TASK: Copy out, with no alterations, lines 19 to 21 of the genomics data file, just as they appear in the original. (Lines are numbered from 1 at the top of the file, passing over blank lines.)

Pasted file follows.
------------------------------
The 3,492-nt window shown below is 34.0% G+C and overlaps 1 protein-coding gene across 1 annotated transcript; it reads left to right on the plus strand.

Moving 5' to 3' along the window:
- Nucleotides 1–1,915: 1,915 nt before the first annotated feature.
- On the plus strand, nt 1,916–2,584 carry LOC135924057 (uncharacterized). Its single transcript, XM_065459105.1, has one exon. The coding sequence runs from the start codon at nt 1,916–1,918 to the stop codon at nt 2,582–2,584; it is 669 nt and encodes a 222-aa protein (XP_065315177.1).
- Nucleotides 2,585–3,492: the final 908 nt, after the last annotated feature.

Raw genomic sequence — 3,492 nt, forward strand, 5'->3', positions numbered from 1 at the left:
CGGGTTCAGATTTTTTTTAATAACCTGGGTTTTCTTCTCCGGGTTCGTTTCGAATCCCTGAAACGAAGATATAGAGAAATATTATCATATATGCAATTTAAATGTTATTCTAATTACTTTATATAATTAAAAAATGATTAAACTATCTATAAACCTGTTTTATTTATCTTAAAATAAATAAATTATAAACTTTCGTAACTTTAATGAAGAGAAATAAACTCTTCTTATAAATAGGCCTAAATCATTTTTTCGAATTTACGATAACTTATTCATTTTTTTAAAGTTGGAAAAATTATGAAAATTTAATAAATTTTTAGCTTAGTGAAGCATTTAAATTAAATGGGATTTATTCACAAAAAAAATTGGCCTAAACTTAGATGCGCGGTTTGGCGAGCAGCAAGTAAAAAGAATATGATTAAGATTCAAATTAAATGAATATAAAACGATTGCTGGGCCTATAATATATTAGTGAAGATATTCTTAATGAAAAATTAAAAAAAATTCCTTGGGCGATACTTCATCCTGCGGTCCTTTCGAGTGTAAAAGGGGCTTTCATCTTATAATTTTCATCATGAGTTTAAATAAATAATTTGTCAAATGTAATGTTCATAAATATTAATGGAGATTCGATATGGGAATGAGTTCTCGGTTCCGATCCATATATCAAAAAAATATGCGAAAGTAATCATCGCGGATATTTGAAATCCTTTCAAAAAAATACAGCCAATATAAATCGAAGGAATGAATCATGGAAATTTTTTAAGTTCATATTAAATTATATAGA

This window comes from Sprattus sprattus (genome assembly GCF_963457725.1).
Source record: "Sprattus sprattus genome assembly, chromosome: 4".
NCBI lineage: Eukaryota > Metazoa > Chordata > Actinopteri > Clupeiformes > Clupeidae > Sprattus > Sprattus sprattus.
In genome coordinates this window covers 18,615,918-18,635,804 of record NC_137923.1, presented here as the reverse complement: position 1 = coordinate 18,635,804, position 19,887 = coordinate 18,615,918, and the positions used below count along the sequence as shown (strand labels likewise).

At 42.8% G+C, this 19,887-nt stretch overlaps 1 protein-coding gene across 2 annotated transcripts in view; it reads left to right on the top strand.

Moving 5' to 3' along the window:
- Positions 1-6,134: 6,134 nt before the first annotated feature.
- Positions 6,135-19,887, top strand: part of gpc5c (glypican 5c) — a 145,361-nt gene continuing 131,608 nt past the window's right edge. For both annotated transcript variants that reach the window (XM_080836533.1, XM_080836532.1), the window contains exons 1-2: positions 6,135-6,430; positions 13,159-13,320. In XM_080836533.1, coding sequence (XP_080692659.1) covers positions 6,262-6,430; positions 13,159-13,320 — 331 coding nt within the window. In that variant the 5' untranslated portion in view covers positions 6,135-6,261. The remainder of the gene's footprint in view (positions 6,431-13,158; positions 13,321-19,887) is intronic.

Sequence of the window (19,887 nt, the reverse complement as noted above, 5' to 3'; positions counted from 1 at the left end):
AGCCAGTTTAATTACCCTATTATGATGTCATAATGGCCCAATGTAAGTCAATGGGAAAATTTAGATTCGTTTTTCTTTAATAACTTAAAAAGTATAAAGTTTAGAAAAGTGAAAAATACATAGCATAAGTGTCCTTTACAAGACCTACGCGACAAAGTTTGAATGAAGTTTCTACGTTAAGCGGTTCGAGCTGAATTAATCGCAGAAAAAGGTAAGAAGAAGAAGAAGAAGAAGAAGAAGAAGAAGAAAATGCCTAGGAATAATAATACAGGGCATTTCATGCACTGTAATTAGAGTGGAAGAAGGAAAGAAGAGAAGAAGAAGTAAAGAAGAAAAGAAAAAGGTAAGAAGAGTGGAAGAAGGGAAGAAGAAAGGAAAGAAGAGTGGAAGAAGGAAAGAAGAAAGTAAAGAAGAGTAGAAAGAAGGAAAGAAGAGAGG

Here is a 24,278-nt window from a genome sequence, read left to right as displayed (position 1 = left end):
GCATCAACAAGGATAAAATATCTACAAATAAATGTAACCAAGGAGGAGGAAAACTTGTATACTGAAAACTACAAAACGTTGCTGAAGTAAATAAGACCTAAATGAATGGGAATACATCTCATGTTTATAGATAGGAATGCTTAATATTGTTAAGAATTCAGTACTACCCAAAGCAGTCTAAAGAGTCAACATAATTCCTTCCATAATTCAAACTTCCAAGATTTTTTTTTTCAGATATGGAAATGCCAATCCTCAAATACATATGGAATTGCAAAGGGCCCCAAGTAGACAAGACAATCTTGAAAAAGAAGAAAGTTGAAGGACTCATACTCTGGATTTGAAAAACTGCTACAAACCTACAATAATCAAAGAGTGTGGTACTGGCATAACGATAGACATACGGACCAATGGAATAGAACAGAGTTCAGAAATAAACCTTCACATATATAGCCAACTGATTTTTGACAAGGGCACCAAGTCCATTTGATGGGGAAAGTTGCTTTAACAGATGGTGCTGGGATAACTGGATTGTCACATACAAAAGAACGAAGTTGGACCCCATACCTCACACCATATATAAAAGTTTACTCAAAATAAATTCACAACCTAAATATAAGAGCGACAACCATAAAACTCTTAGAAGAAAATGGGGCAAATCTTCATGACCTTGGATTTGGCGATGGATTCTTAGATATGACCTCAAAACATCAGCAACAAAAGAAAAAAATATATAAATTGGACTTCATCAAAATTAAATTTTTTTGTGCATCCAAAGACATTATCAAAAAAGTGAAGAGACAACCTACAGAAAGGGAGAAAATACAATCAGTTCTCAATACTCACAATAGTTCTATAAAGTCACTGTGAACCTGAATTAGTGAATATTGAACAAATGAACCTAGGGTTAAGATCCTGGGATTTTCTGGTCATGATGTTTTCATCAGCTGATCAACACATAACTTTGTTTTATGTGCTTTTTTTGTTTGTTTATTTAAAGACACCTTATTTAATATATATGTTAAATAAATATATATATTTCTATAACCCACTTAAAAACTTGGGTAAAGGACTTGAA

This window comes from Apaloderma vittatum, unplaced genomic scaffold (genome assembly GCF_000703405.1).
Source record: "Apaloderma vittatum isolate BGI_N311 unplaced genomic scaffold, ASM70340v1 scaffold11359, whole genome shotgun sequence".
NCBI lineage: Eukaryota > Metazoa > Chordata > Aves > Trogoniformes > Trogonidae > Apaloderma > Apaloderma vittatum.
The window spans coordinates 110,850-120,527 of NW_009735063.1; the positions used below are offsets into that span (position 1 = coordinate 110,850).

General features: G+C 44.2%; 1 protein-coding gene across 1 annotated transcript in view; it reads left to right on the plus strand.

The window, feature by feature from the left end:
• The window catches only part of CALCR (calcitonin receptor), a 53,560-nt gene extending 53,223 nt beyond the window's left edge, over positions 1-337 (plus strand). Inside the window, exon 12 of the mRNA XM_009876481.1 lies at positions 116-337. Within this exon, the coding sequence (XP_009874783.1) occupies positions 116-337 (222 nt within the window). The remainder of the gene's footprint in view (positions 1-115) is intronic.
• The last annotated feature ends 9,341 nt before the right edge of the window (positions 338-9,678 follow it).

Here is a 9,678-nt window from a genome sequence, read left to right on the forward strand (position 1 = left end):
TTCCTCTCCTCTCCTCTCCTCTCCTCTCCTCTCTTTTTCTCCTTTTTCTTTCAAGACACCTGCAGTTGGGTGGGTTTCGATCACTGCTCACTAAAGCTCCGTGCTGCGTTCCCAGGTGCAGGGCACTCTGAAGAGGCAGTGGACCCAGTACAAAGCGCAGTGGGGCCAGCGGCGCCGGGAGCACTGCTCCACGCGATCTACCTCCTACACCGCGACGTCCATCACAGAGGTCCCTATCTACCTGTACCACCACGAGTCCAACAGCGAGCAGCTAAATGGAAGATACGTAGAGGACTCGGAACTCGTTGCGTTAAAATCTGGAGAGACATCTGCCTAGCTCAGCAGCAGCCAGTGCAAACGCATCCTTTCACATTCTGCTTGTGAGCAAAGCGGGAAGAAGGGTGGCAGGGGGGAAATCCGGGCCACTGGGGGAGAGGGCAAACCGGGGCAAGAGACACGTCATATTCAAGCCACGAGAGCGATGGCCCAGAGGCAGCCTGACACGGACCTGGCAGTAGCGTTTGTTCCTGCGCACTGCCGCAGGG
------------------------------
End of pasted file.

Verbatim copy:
GCATCAACAAGGATAAAATATCTACAAATAAATGTAACCAAGGAGGAGGAAAACTTGTATACTGAAAACTACAAAACGTTGCTGAAGTAAATAAGACCTAAATGAATGGGAATACATCTCATGTTTATAGATAGGAATGCTTAATATTGTTAAGAATTCAGTACTACCCAAAGCAGTCTAAAGAGTCAACATAATTCCTTCCATAATTCAAACTTCCAAGATTTTTTTTTTCAGATATGGAAATGCCAATCCTCAAATACATATGGAATTGCAAAGGGCCCCAAGTAGACAAGACAATCTTGAAAAAGAAGAAAGTTGAAGGACTCATACTCTGGATTTGAAAAACTGCTACAAACCTACAATAATCAAAGAGTGTGGTACTGGCATAACGATAGACATACGGACCAATGGAATAGAACAGAGTTCAGAAATAAACCTTCACATATATAGCCAACTGATTTTTGACAAGGGCACCAAGTCCATTTGATGGGGAAAGTTGCTTTAACAGATGGTGCTGGGATAACTGGATTGTCACATACAAAAGAACGAAGTTGGACCCCATACCTCACACCATATATAAAAGTTTACTCAAAATAAATTCACAACCTAAATATAAGAGCGACAACCATAAAACTCTTAGAAGAAAATGGGGCAAATCTTCATGACCTTGGATTTGGCGATGGATTCTTAGATATGACCTCAAAACATCAGCAACAAAAGAAAAAAATATATAAATTGGACTTCATCAAAATTAAATTTTTTTGTGCATCCAAAGACATTATCAAAAAAGTGAAGAGACAACCTACAGAAAGGGAGAAAATACAATCAGTTCTCAATACTCACAATAGTTCTATAAAGTCACTGTGAACCTGAATTAGTGAATATTGAACAAATGAACCTAGGGTTAAGATCCTGGGATTTTCTGGTCATGATGTTTTCATCAGCTGATCAACACATAACTTTGTTTTATGTGCTTTTTTTGTTTGTTTATTTAAAGACACCTTATTTAATATATATGTTAAATAAATATATATATTTCTATAACCCACTTAAAAACTTGGGTAAAGGACTTGAA

This window comes from Apaloderma vittatum, unplaced genomic scaffold (genome assembly GCF_000703405.1).
Source record: "Apaloderma vittatum isolate BGI_N311 unplaced genomic scaffold, ASM70340v1 scaffold11359, whole genome shotgun sequence".